I wish I could remember just where it was that I first discovered this recipe. I wanted to give credit where credit is due, but I couldn’t find the original site. Portuguesecooking.com has a very similar recipe, which was adapted from a recipe by Patrick Fish of South Africa. However; the original source of the recipe also included stories about the origins of African Craved Beef Stew, and there were none on portuguesecooking.com. To make this stew in its true form, fried potatoes would be the authentic “topping”. However, I find that oven baked French Fries are just as good, without all the bother and added oils. The only thing I can promise you is that once you’ve had this yummy stew, you will crave more! Hence, the name.
African Craved Beef Stew is considered to be “peasant” food, and as such it’s difficult to say just when and where the dish was first created. That said, no one will really know if this stew is truly an African or Portuguese concoction. Portuguese is spoken in many parts of African; and Portugal has an influence on the continent since the 15th century. It was a blending of Portuguese and African traditional methods of cooking that gave birth to this stew. Some say the stew originated in Portugal and brought to Africa as Europe began to colonize Africa. Others claim the dish existed in Africa, and that the Portuguese adopted it as their own. Regardless, it is very popular and found in the cafés of South Africa as well as Portugal. It is meant to be spicy, served with fried potatoes or French Fries and bread for dunking.
This stew is a rainy-day favorite in our house. I hope it will become a favorite in yours as well.
African Craved Beef Stew with Fries & Crusty Bread
2 tablespoons spoons olive oil
2 tablespoons butter
2 1/2 Tri-Tip Roast, cut into 1-inch cubes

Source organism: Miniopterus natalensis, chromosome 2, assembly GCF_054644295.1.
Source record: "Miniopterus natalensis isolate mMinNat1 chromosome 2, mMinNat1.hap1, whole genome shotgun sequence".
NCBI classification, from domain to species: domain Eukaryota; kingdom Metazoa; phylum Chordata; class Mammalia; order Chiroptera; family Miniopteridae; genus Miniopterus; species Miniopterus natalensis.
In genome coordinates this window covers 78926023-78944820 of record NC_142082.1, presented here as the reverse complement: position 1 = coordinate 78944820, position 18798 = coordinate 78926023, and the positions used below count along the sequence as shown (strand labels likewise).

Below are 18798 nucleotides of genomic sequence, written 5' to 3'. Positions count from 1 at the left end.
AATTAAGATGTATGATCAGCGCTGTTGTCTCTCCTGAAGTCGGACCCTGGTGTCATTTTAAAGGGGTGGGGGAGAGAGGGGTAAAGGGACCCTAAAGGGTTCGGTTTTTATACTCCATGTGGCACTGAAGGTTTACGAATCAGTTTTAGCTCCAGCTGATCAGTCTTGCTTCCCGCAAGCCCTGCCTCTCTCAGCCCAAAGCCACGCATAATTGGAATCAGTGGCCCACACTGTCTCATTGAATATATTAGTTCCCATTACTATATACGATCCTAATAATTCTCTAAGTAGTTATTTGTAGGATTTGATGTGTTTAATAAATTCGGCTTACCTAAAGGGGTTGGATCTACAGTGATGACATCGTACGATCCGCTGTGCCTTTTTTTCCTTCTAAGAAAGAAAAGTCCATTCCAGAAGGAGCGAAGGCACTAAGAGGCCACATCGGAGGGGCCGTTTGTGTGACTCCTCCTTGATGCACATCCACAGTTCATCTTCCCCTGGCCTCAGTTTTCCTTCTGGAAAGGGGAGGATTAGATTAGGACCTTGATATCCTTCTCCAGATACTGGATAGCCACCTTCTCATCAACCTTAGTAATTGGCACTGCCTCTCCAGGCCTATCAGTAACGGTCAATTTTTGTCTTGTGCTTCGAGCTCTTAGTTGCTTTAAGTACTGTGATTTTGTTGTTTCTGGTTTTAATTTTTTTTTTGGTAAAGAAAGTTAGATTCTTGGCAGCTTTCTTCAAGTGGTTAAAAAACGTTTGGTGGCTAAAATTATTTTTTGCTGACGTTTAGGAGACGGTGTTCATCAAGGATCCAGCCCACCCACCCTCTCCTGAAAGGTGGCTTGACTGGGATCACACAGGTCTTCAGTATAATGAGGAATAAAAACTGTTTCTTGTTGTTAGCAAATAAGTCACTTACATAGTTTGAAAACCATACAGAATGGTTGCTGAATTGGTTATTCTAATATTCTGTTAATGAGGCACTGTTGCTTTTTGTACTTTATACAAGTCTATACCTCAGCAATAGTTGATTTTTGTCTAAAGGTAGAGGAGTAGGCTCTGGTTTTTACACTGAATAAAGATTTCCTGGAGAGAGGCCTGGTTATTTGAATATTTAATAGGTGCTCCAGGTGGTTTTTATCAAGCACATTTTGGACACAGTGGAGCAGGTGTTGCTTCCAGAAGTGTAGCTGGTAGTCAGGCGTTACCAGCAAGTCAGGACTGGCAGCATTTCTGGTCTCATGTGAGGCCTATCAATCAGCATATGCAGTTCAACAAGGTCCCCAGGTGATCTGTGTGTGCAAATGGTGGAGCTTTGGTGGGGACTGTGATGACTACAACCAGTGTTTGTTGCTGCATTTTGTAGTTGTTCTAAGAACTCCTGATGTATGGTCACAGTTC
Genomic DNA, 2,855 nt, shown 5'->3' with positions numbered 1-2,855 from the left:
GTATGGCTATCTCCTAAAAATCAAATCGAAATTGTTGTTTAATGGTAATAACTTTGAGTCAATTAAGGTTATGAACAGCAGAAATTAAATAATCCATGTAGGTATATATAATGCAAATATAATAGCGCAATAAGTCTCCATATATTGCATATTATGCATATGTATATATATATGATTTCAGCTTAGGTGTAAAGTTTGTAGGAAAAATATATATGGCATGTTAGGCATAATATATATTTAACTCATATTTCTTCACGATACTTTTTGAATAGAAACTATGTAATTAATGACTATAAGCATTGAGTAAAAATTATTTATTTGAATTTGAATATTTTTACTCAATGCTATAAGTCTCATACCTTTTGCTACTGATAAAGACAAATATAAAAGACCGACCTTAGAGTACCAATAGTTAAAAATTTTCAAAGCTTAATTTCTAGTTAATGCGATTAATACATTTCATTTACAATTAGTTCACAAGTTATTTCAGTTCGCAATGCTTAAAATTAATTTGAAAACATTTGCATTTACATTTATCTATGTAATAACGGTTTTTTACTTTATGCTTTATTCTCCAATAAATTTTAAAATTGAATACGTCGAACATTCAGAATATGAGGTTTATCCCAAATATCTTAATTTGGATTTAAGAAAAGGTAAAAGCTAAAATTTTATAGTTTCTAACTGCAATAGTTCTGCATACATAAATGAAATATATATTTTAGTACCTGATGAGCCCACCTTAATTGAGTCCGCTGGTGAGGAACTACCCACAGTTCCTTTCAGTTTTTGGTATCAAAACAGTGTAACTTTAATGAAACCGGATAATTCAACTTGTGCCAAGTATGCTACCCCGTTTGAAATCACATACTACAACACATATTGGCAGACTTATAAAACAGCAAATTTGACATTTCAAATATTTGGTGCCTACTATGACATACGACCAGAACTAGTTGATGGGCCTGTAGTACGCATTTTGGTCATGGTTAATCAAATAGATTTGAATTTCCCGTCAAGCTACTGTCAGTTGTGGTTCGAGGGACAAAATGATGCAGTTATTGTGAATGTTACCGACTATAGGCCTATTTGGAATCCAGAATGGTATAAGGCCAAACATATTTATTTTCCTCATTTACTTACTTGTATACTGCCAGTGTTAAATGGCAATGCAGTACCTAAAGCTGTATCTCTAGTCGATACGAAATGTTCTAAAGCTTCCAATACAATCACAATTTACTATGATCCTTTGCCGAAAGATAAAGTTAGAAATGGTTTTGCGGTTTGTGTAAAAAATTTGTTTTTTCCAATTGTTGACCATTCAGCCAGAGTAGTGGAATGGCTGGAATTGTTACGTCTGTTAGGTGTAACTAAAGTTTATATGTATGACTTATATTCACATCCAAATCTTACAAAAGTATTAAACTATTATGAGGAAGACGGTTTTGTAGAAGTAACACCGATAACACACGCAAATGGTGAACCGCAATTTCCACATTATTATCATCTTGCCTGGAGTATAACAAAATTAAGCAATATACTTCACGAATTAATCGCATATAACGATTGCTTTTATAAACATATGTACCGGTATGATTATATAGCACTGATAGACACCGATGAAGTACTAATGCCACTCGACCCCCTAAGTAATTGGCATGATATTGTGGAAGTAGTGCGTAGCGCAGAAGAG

2 cups coarsely chopped Spanish or yellow onions
3 or 4 small hot chili peppers, stemmed and chopped (retain the seeds for added heat)
4 cloves garlic, smashed
2 bay leaf
2 cups red wine
1/2 Cup Beef Stock
18 to 24 Green Olives, pitted
1/4 cup flour mixed with 1/4 cup beef stock
coarse salt as needed & fresh ground black pepper
Crusty Bread for dunking
Peel and chop Onion. Set aside.
Stem and chop chili peppers, retaining seeds for additional “heat” to the dish. Set aside.
Peel and smash garlic. (I’ve seen cooks “smash” the garlic with the side of a knife. Personally, I like to whack it with a small crafting hammer. It’s more fun!) Set aside.
Trim the tri-tip of most of the excess fat, retaining some for added flavor. Cut the tri-tip into 1-inch cubes. Melt the butter into the oil using a heavy bottom Dutch-oven pot. Working in small batches, brown the cubes on beef on all sides and transfer to a plate.
Toss the onions into the pan drippings and sauté until lightly golden to bring out the flavor of the onions. Add the hot chili peppers to your liking, taste along with the garlic and bay leaf. Cook 1 minute until it becomes aromatic.
Return the meat to the pot, along with the olives. Pour in the wine or and beef stock (not broth) so that it just comes over the meat about an inch. Bring to a boil over medium-high heat. Reduce the heat to medium-low and cover. Simmer for about an hour, checking liquid to make sure the meat is fully submerged.
After an about an hour; taste the sauce and season with a little salt and pepper. Be sure to taste the sauce prior to adding salt as the olives will add a salty-flavor. Continue to simmer for about 15 minutes longer to allow the salt to do its thing. (Salt breaks down the proteins in meat, helping it to become more tender).
Mix the flour with a little beef stock to create a slurry and stir into the pan. Cover and continue to simmer for until the meat is very tender, checking every 15 minutes or so for tenderness. (About 30-45 minutes longer). Once tender, keep warm until ready to serve.
Make a large batch of oven-baked French Fries. Thick steak fries or long seasoned fries work best. Note: Curly fries or skinny fries are less desirable as they will fall apart in the stew.
Once the fries are done, ladle the stew into serving bowls. Top with a generous handful of warm fries. Serve with a thick slice crusty bread for dipping. DO NOT WARM BREAD – soft bread is best for soaking up all the juices.